Thus, in order to withstand a motion for involuntary dismissal on the issue of whether the employee's conduct is employment related, the plaintiff bears the burden of presenting evidence to prove the following elements of the prima facie case: (1) the tortious act was primarily employment rooted; (2) the act was reasonably incidental to the performance of the employee's duties; and (3) the act occurred on the employer's premises (4) during the hours of employment. LeBrane v. Lewis, 292 So.2d 216 (La.1974); Wearrien, supra. The particular facts of each case must be examined to determine whether an employee's act is within the scope of his employment. Eichelberger, supra.
In the present case, although the plaintiff presented evidence indicating that Ridley committed the intentional tort while on the premises of the Town's scrap yard during business hours, the Town would not be vicariously liable absent evidence that Ridley's tortious act was primarily employment rooted or reasonably incidental to the performance of his job duties. Thus, to recover against the employer, plaintiff bore the burden of proving that Ridley's tortious conduct was so closely connected to his employment duties that the risk of harm was fairly attributable to the Town.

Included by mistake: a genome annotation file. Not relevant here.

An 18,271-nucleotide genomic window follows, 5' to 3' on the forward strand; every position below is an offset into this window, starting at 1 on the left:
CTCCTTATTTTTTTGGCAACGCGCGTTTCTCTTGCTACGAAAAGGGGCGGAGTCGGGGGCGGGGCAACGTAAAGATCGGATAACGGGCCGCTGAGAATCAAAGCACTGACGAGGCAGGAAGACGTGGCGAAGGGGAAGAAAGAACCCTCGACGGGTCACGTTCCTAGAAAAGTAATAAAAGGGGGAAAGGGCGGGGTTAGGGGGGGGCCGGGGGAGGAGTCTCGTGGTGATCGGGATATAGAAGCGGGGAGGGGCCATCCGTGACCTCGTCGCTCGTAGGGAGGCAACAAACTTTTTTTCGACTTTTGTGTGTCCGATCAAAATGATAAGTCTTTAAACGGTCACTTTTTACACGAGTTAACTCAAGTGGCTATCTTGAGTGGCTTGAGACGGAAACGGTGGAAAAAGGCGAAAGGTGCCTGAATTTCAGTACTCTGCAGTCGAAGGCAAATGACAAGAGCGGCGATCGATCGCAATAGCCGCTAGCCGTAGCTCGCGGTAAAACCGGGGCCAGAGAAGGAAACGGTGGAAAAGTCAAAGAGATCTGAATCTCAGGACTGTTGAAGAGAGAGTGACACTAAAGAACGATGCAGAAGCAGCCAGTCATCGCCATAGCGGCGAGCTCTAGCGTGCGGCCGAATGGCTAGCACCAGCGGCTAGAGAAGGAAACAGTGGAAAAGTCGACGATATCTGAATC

However, because neither the plaintiff's testimony nor the exhibits that plaintiff entered into evidence addressed Ridley's particular job duties, the record does not support a finding that Ridley's tort was employment rooted. The plaintiff did not call Ridley as a witness to question him about the nature of his employment duties or about his intentions with respect to the incident. The police report noted Ridley's statement that he struck plaintiff only after being insulted with racial slurs and being hit with a shovel. Based on this record, the plaintiff failed to satisfy his burden of proving that Ridley was acting in furtherance of the Town's objective.
To the contrary, the paltry evidence that was presented demonstrated instead that Ridley's tortious conduct was based upon his own personal considerations or emotions, rather than a desire to further his employer's interests. Thus, at the time plaintiff rested, he had failed to prove a prima facie case that Ridley was acting in the course and scope of employment when he hit plaintiff.
In his appellate brief, the plaintiff contends the trial court should have considered the pretrial conference order and the Town's pretrial memorandum in ruling on the motion for involuntary dismissal. We note that plaintiff's position is not supported by the pretrial conference order, in which the Town denies that Ridley was acting in the course and scope of his employment at the time of the incident. Regarding the pretrial memo, this court has previously stated that memoranda and exhibits not filed into evidence are not part of the record on appeal. Titlesite, L.C. v. Webb, 36,437 (La.App.2d Cir.12/11/02), 833 So.2d 1061.